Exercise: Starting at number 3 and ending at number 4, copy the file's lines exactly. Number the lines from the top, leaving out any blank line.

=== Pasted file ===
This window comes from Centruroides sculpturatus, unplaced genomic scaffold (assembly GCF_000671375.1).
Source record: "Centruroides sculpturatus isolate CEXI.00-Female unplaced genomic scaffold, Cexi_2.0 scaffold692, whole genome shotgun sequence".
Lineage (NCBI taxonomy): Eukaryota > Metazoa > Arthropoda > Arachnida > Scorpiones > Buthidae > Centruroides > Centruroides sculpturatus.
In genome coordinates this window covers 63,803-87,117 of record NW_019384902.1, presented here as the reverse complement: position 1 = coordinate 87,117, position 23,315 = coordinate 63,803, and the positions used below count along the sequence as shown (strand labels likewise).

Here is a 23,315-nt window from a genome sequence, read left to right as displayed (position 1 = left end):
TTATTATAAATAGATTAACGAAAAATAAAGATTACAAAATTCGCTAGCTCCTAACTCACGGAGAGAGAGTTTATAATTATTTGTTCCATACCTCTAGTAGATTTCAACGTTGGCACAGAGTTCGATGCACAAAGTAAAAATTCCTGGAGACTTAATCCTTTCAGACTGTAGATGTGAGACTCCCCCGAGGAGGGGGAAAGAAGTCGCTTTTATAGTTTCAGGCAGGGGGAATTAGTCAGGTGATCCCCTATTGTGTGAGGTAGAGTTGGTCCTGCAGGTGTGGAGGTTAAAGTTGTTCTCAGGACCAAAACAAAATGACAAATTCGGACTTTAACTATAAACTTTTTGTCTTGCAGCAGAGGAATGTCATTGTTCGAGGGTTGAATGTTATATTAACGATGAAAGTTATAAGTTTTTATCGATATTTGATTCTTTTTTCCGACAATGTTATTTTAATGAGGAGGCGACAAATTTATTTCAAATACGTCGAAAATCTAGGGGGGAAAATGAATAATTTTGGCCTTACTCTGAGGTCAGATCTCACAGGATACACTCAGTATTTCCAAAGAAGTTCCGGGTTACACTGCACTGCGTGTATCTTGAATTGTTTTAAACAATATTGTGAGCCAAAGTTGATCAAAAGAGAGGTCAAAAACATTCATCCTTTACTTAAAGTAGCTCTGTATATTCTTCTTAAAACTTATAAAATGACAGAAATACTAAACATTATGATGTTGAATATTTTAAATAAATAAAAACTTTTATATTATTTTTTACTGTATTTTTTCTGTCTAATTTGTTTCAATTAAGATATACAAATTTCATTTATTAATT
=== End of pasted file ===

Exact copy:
Lineage (NCBI taxonomy): Eukaryota > Metazoa > Arthropoda > Arachnida > Scorpiones > Buthidae > Centruroides > Centruroides sculpturatus.
In genome coordinates this window covers 63,803-87,117 of record NW_019384902.1, presented here as the reverse complement: position 1 = coordinate 87,117, position 23,315 = coordinate 63,803, and the positions used below count along the sequence as shown (strand labels likewise).